Nevertheless, centers like the one in Texarkana are required to provide medical screening examinations and stabilize any emergency patient - regardless of the ability to pay. However, some freestanding ERs might actively encourage indigent patients to go to nearby hospital emergency rooms instead of caring for them at their centers.

Removing a splinter costs what?

Texas and Colorado have had the most significant growth in freestanding ERs  - mainly due to favorable state laws. So we reached out to award-winning TV reporter Chris Vanderveen of Denver, Colorado's NBC Affiliate, KUSA-TV. Vanderveen spent several months researching Colorado's freestanding ERs, which have expanded exponentially in a short time.

Chris Vanderveen reports on freestanding emergency rooms
Chris Vanderveen, reporter
KUSA-TV, Denver, CO
Vanderveen, an investigative reporter who won a national Edward R. Murrow Award in 2011 and reported on the shootings at Columbine, said it is estimated that 50% of people entering a freestanding emergency room are not educated about the high costs.

The KUSA reporter, who has a brother who is an emergency room physician, said his interest in freestanding emergency rooms stemmed from an email from a deck builder who received a $3,690 bill for the removal of a splinter from his thumb. After his private insurance paid the limit for his emergency care, the deck builder still owed $2,301.60 for the removal of the splinter.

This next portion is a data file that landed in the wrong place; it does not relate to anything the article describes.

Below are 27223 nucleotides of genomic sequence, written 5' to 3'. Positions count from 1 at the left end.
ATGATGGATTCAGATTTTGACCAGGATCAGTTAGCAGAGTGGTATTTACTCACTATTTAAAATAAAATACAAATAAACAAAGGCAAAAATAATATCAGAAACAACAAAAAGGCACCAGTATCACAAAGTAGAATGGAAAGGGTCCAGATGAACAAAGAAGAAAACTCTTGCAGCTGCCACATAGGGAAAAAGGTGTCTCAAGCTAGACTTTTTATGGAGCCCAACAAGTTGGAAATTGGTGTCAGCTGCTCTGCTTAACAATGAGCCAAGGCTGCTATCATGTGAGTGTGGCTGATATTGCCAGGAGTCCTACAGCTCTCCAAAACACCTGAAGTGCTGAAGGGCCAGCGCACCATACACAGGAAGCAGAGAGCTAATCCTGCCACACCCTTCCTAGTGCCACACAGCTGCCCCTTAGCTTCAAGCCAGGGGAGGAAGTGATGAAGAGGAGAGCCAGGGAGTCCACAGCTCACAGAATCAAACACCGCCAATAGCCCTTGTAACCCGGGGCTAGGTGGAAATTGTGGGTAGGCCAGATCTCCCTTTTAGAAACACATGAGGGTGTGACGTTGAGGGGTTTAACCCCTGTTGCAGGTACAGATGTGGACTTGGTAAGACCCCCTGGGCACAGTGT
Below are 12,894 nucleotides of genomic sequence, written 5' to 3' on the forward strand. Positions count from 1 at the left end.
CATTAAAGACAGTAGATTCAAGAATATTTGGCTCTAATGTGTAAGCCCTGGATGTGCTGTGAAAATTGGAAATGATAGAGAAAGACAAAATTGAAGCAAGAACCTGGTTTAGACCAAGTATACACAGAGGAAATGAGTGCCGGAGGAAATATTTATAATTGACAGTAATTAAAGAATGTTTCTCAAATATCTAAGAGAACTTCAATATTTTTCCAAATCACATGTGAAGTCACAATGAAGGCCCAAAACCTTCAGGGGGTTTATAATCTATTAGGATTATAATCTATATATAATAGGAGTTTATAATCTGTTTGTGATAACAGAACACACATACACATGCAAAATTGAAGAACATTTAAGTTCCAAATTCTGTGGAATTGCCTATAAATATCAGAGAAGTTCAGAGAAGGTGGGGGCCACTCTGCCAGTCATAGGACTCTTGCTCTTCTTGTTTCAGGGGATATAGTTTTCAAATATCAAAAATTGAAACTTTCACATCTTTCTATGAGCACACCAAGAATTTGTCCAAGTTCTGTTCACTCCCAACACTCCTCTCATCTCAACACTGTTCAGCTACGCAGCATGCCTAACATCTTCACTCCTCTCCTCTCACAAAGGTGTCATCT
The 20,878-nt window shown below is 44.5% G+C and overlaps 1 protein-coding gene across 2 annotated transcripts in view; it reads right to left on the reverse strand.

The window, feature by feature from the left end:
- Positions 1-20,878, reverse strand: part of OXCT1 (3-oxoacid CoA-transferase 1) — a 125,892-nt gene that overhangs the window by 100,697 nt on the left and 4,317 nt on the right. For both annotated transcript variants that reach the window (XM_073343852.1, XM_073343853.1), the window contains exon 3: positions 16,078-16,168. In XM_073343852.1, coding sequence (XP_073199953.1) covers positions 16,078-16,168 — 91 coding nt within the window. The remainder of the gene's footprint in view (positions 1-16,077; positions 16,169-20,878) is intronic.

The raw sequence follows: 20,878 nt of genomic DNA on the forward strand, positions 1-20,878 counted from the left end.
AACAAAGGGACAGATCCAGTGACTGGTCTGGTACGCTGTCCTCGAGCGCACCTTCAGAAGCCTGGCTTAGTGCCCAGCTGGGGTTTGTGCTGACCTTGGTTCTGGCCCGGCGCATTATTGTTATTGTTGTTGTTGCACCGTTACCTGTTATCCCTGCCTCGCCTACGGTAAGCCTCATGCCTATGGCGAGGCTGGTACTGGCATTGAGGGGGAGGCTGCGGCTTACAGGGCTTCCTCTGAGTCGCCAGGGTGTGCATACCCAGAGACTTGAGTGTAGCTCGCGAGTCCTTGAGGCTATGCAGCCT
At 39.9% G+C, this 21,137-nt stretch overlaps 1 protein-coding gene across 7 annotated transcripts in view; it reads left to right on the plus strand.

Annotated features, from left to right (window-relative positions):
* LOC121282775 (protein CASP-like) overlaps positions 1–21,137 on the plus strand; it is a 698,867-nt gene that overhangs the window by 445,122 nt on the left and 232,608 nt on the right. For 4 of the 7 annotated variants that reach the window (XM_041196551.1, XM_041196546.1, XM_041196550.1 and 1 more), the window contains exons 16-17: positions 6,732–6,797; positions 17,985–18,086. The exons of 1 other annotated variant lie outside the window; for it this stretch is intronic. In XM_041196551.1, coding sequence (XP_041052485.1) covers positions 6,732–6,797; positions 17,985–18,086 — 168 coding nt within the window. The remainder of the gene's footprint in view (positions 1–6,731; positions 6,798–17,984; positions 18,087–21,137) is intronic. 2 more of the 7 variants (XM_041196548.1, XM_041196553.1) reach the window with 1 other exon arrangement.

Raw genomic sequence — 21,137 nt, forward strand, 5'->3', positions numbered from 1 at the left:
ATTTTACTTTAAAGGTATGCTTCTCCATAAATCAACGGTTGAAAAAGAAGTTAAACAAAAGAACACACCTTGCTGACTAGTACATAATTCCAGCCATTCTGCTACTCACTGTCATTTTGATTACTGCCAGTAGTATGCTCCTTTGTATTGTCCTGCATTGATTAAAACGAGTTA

The reporter said some patients of freestanding ERs feel like they have been the victim of a scam. "I used the huge bill for the splinter as a jumping-off point to tell a bigger story," Vanderveer said. "Everything freestanding ERs are doing is within the law, but people are not aware how much it costs."

Vanderveer called on people across Denver and other areas of Colorado to send him their statements from freestanding ERs, and he said he was amazed. "We put out a request for people to send us bills from the freestanding ERs, and I was just shocked at how many were three, four, and five thousand dollars for minor things," he added.

One patient showed Vanderveen her bill for $6,237 when she went to a clinic complaining of shortness of breath. Some tests were run, and they eventually told her to go home and "relax."

Nevertheless, Vanderveer said that many people believe there is a place for freestanding emergency rooms in both Texas and Colorado when someone has a legitimate emergency. He added that many freestanding ERs have good medical doctors and staff.